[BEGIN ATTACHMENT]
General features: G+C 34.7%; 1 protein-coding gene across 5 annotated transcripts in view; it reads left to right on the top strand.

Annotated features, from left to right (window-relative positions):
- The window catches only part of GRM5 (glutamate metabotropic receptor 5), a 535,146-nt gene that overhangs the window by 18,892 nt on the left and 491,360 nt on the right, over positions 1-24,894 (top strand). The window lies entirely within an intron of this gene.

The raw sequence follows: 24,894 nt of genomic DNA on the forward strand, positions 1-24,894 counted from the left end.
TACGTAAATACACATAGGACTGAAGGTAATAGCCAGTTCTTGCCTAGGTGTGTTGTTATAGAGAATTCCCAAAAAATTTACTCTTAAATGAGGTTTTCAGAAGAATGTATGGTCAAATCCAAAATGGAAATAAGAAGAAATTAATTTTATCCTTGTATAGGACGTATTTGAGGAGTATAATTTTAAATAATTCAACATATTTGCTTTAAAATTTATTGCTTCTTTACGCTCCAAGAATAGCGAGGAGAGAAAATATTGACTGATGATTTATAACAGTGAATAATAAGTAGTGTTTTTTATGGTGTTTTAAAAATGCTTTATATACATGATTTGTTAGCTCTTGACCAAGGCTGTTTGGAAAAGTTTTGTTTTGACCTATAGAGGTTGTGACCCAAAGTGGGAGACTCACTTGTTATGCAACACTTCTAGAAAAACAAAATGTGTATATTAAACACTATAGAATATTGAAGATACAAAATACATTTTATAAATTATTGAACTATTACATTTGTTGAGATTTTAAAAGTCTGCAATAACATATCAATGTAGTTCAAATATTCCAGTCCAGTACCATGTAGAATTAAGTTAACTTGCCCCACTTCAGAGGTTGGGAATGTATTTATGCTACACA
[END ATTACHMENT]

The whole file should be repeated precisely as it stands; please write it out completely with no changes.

General features: G+C 34.7%; 1 protein-coding gene across 5 annotated transcripts in view; it reads left to right on the top strand.

Annotated features, from left to right (window-relative positions):
- The window catches only part of GRM5 (glutamate metabotropic receptor 5), a 535,146-nt gene that overhangs the window by 18,892 nt on the left and 491,360 nt on the right, over positions 1-24,894 (top strand). The window lies entirely within an intron of this gene.

The raw sequence follows: 24,894 nt of genomic DNA on the forward strand, positions 1-24,894 counted from the left end.
TACGTAAATACACATAGGACTGAAGGTAATAGCCAGTTCTTGCCTAGGTGTGTTGTTATAGAGAATTCCCAAAAAATTTACTCTTAAATGAGGTTTTCAGAAGAATGTATGGTCAAATCCAAAATGGAAATAAGAAGAAATTAATTTTATCCTTGTATAGGACGTATTTGAGGAGTATAATTTTAAATAATTCAACATATTTGCTTTAAAATTTATTGCTTCTTTACGCTCCAAGAATAGCGAGGAGAGAAAATATTGACTGATGATTTATAACAGTGAATAATAAGTAGTGTTTTTTATGGTGTTTTAAAAATGCTTTATATACATGATTTGTTAGCTCTTGACCAAGGCTGTTTGGAAAAGTTTTGTTTTGACCTATAGAGGTTGTGACCCAAAGTGGGAGACTCACTTGTTATGCAACACTTCTAGAAAAACAAAATGTGTATATTAAACACTATAGAATATTGAAGATACAAAATACATTTTATAAATTATTGAACTATTACATTTGTTGAGATTTTAAAAGTCTGCAATAACATATCAATGTAGTTCAAATATTCCAGTCCAGTACCATGTAGAATTAAGTTAACTTGCCCCACTTCAGAGGTTGGGAATGTATTTATGCTACACA